By Luis Bueno – RIVERSIDE, CA (Sep 22, 2021) US Soccer Players – The Covid-19 pandemic destroyed any semblance of what the 2020 MLS season should have been. No soccer for months. Abbreviated, travel-restricted schedules. Empty stadiums. As understatements go, let’s just say that it wasn’t ideal.
However, if there was any hint of lemonade that came out of the truckloads of lemons 2020 threw at MLS, it was the MLS Is Back Tournament. The oddly-named event helped usher soccer back into the American sports landscape, albeit in a strange manner. All games played out in the same Orlando venue, either very early in the morning or late at night.
The tournament, though, was rather exciting. Featuring a group stage followed by a knockout round, nearly every match was intense, emotional, and filled with great moments. Without downplaying the reason it happened, in some ways, it is unfortunate that the league cannot hold it every year. The MLS Is Back Tournament showed that there are unique ways to package soccer to make it better for the viewer. Enter the revamped Leagues Cup.
What Liga MX and MLS are planning is not the Leagues Cup as we know it. That’s the one concluding later tonight when Leon plays Seattle in Las Vegas. Instead, what the two leagues announced on Tuesday is a significant change in scope and profile.
The revamped Leagues Cup is intriguing and could potentially deliver quality and entertaining soccer in a unique format. It’s actually a bit groundbreaking and shows what thinking outside the box can look like.
As it stands, the current setup has a hard time shaking the idea that it’s simply a glorified series of friendlies. Sure, bragging rights are at stake, as well as a trophy. For participating teams, though, life gets back to normal once the tournament ends for them. That means returning focus to the league schedule.
In some ways, MLS Is Back had the same fate. During the regular season, is there room for a standalone tournament obligating all of the league’s clubs? Apparently, the answer to that is yes.
Beginning in 2023, both MLS and Liga MX will pause for about a month to allow for the Leagues Cup tournament to take place. That alone will force fans of both MLS and Liga MX to pay attention. If they want to watch their favorite MLS/Liga MX clubs in action, the Leagues Cup will be the only way for that to happen.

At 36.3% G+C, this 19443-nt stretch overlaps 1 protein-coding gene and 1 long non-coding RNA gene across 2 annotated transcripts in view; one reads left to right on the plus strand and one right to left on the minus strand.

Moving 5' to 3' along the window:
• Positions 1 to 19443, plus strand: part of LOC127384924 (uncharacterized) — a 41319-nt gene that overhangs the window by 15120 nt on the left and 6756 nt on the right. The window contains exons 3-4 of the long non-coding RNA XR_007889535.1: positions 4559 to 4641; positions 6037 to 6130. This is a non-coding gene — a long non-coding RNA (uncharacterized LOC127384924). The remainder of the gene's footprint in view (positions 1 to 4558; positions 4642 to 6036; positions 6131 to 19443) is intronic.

While it has the same name, this won’t be the current format. For starters, this tournament will feature not just a knockout round but a full-blown group stage. We only have the broadest concept for the revamp right now, so how that might work is still not clear. We learned from MLS Is Back how intriguing group stage soccer can get over a short-run tournament. Expecting more of that from the Leagues Cup isn’t much of a stretch.
We know that 47 teams will participate. One of the reasons tournament organizers pointed to for holding this tournament was to try and capture the excitement of the 2026 World Cup, set for Canada, Mexico, and the United States. That tournament will feature an expanded field of 48 teams, which means perhaps the Leagues Cup will add one more team from somewhere to match the World Cup’s setup. The 2026 World Cup will feature 16 groups of three teams apiece and a knockout round after. It’s possible then that Leagues Cup will adopt a version of that model, though it will take 32 days to complete the expanded World Cup.
Unlike the current version of Leagues Cup, the revamped version will have quite a bit at stake, most notably three spots in the Concacaf Champions League. That likely means teams will just need to reach the final to land a spot, and even a semifinal berth could lead to the Champions League.
That’s the upside, but we already know how important buy-in already is for the current version of the Leagues Cup. All it takes is a few coaches letting us know that the real emphasis is the domestic league for the same questions to arise. Any team getting creative with its roster downplays the importance of the competition, even if it’s by itself on the calendar.
Obviously, MLS and Liga MX can address that by adopting rules requiring representative elevens, but we don’t know how that might work. After two versions of the Leagues Cup, we know what can disrupt the tournament. We also know that adding additional tournaments comes at an interesting time.
FIFA is pushing ahead with the biennial World Cup and significant changes to the international calendar. If there is a summer window devoted to either the World Cup or confederation championships with built-in time off following those tournaments, where does the Leagues Cup fit? Once again, we don’t know what soccer’s stakeholders will eventually choose to do with the World Cup idea or the calendar. For now, both are constraints for launching a new club tournament.
What we already know is that Concacaf is fully onboard. The confederation has already announced a revamp of its own, reconfiguring the Champions League changes set for 2024. It will be a smaller tournament from an earlier announcement of a larger field and full group stage. Announced alongside the Leagues Cup on Tuesday, the plan is for 27 teams playing out over five rounds. 22 teams play through the opening round, joining five teams in the second round of 16.
Where that tournament set for 2024 fits into the schedule is another question in what’s becoming a long list. That we only know so much right now speaks to the changing scope of soccer worldwide, in Concacaf, and in the North American zone. Things are changing. Now, we wait to see how the Nations League fits and its importance to clubs across the two biggest leagues in the region.
Luis Bueno is a veteran soccer writer. Follow him on twitter @BuenoSoccer.
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